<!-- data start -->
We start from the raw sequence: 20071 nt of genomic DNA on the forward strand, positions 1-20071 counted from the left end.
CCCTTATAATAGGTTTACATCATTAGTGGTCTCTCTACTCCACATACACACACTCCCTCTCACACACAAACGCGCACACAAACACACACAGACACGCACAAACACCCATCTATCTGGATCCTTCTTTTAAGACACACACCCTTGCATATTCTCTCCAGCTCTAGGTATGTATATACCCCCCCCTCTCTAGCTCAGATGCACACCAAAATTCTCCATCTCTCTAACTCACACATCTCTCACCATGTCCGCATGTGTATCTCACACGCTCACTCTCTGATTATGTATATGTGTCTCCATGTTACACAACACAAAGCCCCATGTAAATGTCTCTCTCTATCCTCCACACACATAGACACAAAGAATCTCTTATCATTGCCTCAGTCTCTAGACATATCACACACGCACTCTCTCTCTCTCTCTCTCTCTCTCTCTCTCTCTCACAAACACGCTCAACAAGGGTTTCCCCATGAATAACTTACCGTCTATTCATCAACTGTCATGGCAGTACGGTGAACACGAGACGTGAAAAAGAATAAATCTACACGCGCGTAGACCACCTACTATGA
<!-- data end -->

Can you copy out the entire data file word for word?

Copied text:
We start from the raw sequence: 20071 nt of genomic DNA on the forward strand, positions 1-20071 counted from the left end.
CCCTTATAATAGGTTTACATCATTAGTGGTCTCTCTACTCCACATACACACACTCCCTCTCACACACAAACGCGCACACAAACACACACAGACACGCACAAACACCCATCTATCTGGATCCTTCTTTTAAGACACACACCCTTGCATATTCTCTCCAGCTCTAGGTATGTATATACCCCCCCCTCTCTAGCTCAGATGCACACCAAAATTCTCCATCTCTCTAACTCACACATCTCTCACCATGTCCGCATGTGTATCTCACACGCTCACTCTCTGATTATGTATATGTGTCTCCATGTTACACAACACAAAGCCCCATGTAAATGTCTCTCTCTATCCTCCACACACATAGACACAAAGAATCTCTTATCATTGCCTCAGTCTCTAGACATATCACACACGCACTCTCTCTCTCTCTCTCTCTCTCTCTCTCTCTCTCACAAACACGCTCAACAAGGGTTTCCCCATGAATAACTTACCGTCTATTCATCAACTGTCATGGCAGTACGGTGAACACGAGACGTGAAAAAGAATAAATCTACACGCGCGTAGACCACCTACTATGA